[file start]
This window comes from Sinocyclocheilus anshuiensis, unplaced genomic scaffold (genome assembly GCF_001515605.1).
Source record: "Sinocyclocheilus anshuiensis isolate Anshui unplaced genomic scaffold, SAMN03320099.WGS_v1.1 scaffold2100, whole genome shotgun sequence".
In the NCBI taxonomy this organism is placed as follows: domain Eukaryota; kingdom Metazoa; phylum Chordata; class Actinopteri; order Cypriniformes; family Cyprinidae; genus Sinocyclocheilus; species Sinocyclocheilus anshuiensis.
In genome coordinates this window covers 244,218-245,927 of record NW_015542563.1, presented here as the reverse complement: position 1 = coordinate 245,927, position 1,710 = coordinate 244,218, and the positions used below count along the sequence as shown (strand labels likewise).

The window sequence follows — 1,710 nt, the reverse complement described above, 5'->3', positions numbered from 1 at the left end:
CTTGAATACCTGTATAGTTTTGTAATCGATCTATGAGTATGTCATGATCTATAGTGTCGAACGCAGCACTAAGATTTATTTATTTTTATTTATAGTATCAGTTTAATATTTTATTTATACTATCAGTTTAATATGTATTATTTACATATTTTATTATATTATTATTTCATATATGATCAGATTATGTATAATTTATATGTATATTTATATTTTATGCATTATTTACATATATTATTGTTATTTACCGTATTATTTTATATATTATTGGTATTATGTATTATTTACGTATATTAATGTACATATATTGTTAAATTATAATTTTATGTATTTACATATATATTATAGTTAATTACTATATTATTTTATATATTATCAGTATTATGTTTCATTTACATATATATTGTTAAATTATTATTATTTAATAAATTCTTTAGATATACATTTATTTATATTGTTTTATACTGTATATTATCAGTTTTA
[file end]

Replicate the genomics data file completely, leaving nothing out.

This window comes from Sinocyclocheilus anshuiensis, unplaced genomic scaffold (genome assembly GCF_001515605.1).
Source record: "Sinocyclocheilus anshuiensis isolate Anshui unplaced genomic scaffold, SAMN03320099.WGS_v1.1 scaffold2100, whole genome shotgun sequence".
In the NCBI taxonomy this organism is placed as follows: domain Eukaryota; kingdom Metazoa; phylum Chordata; class Actinopteri; order Cypriniformes; family Cyprinidae; genus Sinocyclocheilus; species Sinocyclocheilus anshuiensis.
In genome coordinates this window covers 244,218-245,927 of record NW_015542563.1, presented here as the reverse complement: position 1 = coordinate 245,927, position 1,710 = coordinate 244,218, and the positions used below count along the sequence as shown (strand labels likewise).

The window sequence follows — 1,710 nt, the reverse complement described above, 5'->3', positions numbered from 1 at the left end:
CTTGAATACCTGTATAGTTTTGTAATCGATCTATGAGTATGTCATGATCTATAGTGTCGAACGCAGCACTAAGATTTATTTATTTTTATTTATAGTATCAGTTTAATATTTTATTTATACTATCAGTTTAATATGTATTATTTACATATTTTATTATATTATTATTTCATATATGATCAGATTATGTATAATTTATATGTATATTTATATTTTATGCATTATTTACATATATTATTGTTATTTACCGTATTATTTTATATATTATTGGTATTATGTATTATTTACGTATATTAATGTACATATATTGTTAAATTATAATTTTATGTATTTACATATATATTATAGTTAATTACTATATTATTTTATATATTATCAGTATTATGTTTCATTTACATATATATTGTTAAATTATTATTATTTAATAAATTCTTTAGATATACATTTATTTATATTGTTTTATACTGTATATTATCAGTTTTA